In Situ PCR and Related Technology
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In Situ PCR and Related Technology

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Jiang Gu
229 g
229x152x8 mm

In Situ PCR-An Overview.- In Situ PCR: General Methodology and Recent Advances.- Applications of In Situ PCR Methods in Molecular Biology.- In Situ PCR for the Detection of Human Papillomavirus in Cells and Tissue Sections.- Conventional PCR, In Situ PCR and Reverse Transcription In Situ PCR for HIV Detection.- Oligonucleotide-Primed In Situ Transcription and Immunogold-Silver Staining Systems: Localization of mRNAs in Tissues and Cells.- Sensitive Detection of DNA and mRNA Sequences by In Situ Hybridization and Immunogold-Silver Staining.- In Situ PCR: New Frontier for Histopathologists.- Color Illustrations.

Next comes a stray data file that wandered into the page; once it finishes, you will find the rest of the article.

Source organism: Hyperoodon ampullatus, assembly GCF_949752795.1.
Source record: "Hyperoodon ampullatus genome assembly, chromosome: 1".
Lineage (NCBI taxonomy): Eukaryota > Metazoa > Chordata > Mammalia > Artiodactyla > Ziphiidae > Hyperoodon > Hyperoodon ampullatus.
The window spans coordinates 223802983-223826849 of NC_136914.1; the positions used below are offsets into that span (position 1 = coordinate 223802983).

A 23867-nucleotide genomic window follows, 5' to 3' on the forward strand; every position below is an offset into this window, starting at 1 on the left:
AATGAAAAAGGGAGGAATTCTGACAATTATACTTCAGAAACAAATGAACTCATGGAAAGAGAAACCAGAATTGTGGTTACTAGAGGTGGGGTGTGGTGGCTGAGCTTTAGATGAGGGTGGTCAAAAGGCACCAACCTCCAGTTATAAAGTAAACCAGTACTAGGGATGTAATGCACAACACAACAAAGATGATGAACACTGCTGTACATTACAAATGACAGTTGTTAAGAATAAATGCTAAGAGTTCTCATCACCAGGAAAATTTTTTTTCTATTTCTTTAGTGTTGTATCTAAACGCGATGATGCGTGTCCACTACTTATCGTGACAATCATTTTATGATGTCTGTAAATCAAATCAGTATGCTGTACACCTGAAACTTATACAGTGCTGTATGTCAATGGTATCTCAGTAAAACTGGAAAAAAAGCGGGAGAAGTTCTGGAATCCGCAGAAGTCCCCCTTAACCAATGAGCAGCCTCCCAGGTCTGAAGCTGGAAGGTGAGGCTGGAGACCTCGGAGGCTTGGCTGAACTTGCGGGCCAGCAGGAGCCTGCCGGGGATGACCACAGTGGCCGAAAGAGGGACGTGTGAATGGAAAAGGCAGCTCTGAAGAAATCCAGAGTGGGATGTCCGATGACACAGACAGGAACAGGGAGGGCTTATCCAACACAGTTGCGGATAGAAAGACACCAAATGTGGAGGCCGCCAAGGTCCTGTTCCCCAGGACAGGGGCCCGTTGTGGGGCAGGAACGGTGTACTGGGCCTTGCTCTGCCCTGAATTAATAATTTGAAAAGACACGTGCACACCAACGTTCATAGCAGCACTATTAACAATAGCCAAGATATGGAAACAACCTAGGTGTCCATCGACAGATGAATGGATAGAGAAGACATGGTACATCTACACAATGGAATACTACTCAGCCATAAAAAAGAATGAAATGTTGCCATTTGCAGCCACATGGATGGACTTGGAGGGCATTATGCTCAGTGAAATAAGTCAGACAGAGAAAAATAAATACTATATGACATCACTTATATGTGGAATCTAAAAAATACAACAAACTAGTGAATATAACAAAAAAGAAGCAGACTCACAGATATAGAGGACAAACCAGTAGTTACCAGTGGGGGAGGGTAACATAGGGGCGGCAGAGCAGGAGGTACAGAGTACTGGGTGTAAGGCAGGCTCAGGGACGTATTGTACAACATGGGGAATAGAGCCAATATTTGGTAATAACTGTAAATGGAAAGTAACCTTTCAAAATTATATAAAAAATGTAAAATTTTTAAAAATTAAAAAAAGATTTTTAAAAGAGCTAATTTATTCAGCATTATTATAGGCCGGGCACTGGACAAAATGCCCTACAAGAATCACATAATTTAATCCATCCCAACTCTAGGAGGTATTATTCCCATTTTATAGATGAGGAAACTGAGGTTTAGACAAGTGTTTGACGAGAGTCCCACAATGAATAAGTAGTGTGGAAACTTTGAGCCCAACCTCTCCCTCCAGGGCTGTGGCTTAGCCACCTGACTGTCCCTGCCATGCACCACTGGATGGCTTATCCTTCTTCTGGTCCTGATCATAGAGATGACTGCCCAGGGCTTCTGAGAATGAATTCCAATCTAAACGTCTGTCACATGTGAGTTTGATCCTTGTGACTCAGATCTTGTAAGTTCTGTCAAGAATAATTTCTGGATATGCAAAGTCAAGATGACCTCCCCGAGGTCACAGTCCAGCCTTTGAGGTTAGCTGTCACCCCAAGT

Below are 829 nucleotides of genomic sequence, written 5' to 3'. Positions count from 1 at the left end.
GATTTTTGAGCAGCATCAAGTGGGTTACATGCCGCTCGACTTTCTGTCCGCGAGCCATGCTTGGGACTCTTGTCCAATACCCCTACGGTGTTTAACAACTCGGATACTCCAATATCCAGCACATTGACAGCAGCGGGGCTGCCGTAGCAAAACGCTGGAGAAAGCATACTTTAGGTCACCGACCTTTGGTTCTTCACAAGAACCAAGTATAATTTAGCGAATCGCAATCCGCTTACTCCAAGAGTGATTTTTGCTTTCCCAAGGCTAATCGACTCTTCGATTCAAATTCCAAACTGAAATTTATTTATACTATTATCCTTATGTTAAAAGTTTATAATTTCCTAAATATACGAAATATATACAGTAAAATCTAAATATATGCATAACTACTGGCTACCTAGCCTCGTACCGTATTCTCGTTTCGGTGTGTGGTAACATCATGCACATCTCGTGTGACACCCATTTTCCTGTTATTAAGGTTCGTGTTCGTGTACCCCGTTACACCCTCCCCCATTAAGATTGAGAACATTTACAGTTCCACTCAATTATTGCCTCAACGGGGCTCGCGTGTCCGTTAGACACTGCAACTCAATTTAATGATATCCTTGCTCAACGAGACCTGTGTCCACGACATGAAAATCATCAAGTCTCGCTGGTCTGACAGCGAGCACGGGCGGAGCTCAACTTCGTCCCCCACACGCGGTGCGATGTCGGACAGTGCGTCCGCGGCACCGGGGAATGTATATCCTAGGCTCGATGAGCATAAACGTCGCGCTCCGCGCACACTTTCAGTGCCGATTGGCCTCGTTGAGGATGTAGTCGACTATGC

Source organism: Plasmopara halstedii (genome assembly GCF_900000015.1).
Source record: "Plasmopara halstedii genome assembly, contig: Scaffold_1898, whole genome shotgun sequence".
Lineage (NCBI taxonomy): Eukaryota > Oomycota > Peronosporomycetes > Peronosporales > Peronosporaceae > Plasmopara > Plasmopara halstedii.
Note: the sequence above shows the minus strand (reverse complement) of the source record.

Ever since the introduction of the polymerase chain reaction (peR) in 1986, morphologists, whose interests lie in the analysis of intact tissue structures, have been attempting to adapt this technique to intact cells or tissue sections to detect low copy numbers of DNA or RNA in situ while preserving tissue morphology. The significance of this objective is obvious. A technique finally materialized in 1990 when Dr. Ashley T. Haase and coworkers published results that used multiple prim ers with complementary tails in intact cells. Since then, a number of laboratories have successfully developed their own versions of the technique. In situ peR is now a well-recognized method that permits the detection of minute quantities of DNA or RNA in intact cells or tissue sections. As a result, morphological analysis of those target nucleotide sequences becomes possible. As anticipated, this ad vancement has led to significant improvement in our understanding of many nor mal and abnormal conditions, and its impact is becoming more evident as time passes. In situ peR has the characteristics of a new landmark in morphologic technol ogy-it is scientifically fascinating and technically challenging. In essence, it is a combination of in situ hybridization and conventional peR. The wealth of litera ture, experience and protocols for the two latter techniques can be applied to in situ peR. In situ peR also has its own unique aspects that were not addressed by the other two techniques.